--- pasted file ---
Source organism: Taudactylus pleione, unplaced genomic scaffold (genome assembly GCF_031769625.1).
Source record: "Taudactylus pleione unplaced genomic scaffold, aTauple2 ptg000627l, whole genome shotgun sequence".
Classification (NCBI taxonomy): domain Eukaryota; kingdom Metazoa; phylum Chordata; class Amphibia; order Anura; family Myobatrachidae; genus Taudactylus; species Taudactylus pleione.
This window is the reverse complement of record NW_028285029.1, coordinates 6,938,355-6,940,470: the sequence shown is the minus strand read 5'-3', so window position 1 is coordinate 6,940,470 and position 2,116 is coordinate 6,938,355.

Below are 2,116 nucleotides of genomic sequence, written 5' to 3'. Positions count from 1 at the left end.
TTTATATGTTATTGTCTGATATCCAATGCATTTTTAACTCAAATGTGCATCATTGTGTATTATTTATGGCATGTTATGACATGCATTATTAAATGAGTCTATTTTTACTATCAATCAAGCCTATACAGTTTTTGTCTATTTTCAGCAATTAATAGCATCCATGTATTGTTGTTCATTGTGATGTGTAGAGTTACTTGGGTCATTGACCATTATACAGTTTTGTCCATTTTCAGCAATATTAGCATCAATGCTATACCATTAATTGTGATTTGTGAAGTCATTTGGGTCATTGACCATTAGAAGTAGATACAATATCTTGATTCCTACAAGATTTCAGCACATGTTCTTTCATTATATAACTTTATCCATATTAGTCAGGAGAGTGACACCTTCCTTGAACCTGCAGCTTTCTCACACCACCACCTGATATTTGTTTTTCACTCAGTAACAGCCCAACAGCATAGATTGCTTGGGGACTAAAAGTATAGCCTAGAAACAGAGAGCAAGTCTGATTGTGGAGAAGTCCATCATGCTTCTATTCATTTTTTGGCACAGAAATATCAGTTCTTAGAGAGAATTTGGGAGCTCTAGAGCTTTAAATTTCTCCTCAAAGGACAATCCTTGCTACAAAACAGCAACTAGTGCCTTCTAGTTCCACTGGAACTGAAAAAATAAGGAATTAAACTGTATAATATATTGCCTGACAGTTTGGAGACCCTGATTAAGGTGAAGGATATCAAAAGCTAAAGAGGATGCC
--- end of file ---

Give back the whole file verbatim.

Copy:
Source organism: Taudactylus pleione, unplaced genomic scaffold (genome assembly GCF_031769625.1).
Source record: "Taudactylus pleione unplaced genomic scaffold, aTauple2 ptg000627l, whole genome shotgun sequence".
Classification (NCBI taxonomy): domain Eukaryota; kingdom Metazoa; phylum Chordata; class Amphibia; order Anura; family Myobatrachidae; genus Taudactylus; species Taudactylus pleione.
This window is the reverse complement of record NW_028285029.1, coordinates 6,938,355-6,940,470: the sequence shown is the minus strand read 5'-3', so window position 1 is coordinate 6,940,470 and position 2,116 is coordinate 6,938,355.

Below are 2,116 nucleotides of genomic sequence, written 5' to 3'. Positions count from 1 at the left end.
TTTATATGTTATTGTCTGATATCCAATGCATTTTTAACTCAAATGTGCATCATTGTGTATTATTTATGGCATGTTATGACATGCATTATTAAATGAGTCTATTTTTACTATCAATCAAGCCTATACAGTTTTTGTCTATTTTCAGCAATTAATAGCATCCATGTATTGTTGTTCATTGTGATGTGTAGAGTTACTTGGGTCATTGACCATTATACAGTTTTGTCCATTTTCAGCAATATTAGCATCAATGCTATACCATTAATTGTGATTTGTGAAGTCATTTGGGTCATTGACCATTAGAAGTAGATACAATATCTTGATTCCTACAAGATTTCAGCACATGTTCTTTCATTATATAACTTTATCCATATTAGTCAGGAGAGTGACACCTTCCTTGAACCTGCAGCTTTCTCACACCACCACCTGATATTTGTTTTTCACTCAGTAACAGCCCAACAGCATAGATTGCTTGGGGACTAAAAGTATAGCCTAGAAACAGAGAGCAAGTCTGATTGTGGAGAAGTCCATCATGCTTCTATTCATTTTTTGGCACAGAAATATCAGTTCTTAGAGAGAATTTGGGAGCTCTAGAGCTTTAAATTTCTCCTCAAAGGACAATCCTTGCTACAAAACAGCAACTAGTGCCTTCTAGTTCCACTGGAACTGAAAAAATAAGGAATTAAACTGTATAATATATTGCCTGACAGTTTGGAGACCCTGATTAAGGTGAAGGATATCAAAAGCTAAAGAGGATGCC